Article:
The Fed said this afternoon that it will begin selling its portfolio of corporate bonds.
Let’s talk about what that means …
Back in March of last year, the Fed’s response to the pandemic started with some massive action on a Sunday night, where they slashed rates to zero and started a big bond buying program (Treasurys and mortgages).
But they didn’t address the troubled corporate bond market. And that threat was rattling markets and the economy. Stocks were continuing to plunge, and the Fed was losing control of the Treasury market.
With that, a week later, they backstopped the corporate bond market.
They made the announcement on March 23, that they would move beyond the Treasury and MBS market, and start buying corporate bonds, namely bond ETFs. That was the relief valve for markets, which was a big deal. But the message from this action was maybe even more significant. It was the explicit signal to markets that they will do “whatever it takes” and they will backstop everything, if they have to.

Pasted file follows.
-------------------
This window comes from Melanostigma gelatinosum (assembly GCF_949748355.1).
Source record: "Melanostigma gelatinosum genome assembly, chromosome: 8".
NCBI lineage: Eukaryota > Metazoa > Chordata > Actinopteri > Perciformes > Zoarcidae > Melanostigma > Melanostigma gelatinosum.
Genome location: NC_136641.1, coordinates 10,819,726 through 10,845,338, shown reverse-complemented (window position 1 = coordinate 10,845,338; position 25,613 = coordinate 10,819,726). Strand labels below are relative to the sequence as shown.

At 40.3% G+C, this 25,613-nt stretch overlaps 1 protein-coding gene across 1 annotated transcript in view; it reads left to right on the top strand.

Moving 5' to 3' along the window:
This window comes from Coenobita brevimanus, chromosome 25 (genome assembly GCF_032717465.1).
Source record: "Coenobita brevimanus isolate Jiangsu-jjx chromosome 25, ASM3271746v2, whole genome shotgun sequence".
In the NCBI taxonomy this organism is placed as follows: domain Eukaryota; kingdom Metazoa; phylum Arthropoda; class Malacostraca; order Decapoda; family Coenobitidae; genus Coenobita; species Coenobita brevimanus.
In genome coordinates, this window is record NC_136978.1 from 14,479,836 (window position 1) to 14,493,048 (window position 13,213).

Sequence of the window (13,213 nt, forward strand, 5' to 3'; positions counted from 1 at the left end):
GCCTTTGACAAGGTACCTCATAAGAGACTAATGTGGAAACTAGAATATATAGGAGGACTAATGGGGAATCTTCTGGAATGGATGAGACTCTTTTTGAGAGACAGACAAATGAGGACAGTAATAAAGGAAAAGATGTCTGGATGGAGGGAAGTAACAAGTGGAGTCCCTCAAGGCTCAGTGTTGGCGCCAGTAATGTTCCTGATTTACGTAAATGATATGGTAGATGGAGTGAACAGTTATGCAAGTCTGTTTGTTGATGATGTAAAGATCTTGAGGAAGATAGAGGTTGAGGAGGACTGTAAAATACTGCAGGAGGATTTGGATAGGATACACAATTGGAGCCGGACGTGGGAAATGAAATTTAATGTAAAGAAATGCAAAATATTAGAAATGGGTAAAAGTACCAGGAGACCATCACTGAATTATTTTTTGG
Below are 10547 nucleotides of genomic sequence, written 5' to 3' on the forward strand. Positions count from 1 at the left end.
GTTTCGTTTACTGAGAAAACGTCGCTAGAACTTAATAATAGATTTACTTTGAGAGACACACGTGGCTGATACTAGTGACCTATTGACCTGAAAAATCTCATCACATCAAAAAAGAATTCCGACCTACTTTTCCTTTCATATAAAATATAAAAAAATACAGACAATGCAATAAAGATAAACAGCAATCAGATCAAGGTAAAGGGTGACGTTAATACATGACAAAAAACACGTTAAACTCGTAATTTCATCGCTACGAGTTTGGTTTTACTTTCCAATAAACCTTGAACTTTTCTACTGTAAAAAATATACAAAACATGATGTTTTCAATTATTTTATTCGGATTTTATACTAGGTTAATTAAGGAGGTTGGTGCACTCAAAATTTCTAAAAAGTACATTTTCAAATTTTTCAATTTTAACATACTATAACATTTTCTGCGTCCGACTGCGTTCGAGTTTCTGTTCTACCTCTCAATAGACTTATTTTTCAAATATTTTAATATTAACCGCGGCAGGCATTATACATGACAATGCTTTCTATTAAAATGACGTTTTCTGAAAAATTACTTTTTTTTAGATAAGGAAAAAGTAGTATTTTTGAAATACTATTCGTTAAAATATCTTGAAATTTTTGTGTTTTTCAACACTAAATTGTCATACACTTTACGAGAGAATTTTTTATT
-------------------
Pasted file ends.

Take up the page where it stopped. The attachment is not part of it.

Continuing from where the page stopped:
So, with the addition of bond ETFs, the Fed had crossed the Rubicon. They were now explicitly in the stock market. Stocks bottomed that day …
And for the reasons described above, any dip in stocks, thereafter, was a buy. Why? The Fed had told us they would do whatever it takes, and losing the stock market would have been an undoing of all the rescue and emergency policies. If needed, they would have bought stocks. And that threat/promise continues.
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Interestingly, as we learned from the European Central Bank’s similar tactic in 2012, when Mario Draghi vowed to do “whatever it takes” to save the sovereign debt market in Europe, when the central banks make these promises, they don’t have to deliver on them. Just the threat of their presence in a market is enough to get lenders lending again, buyers buying again. In this case, within months of the announcement, even crippled airline companies were able to issue billions of dollars of bonds. All told, the Fed only had to buy $13.8 billion worth of corporate bonds—a tiny fraction of the total market.
What’s the takeaway from this move today? It symbolizes the first move in unwinding emergency policies (though they say it doesn’t).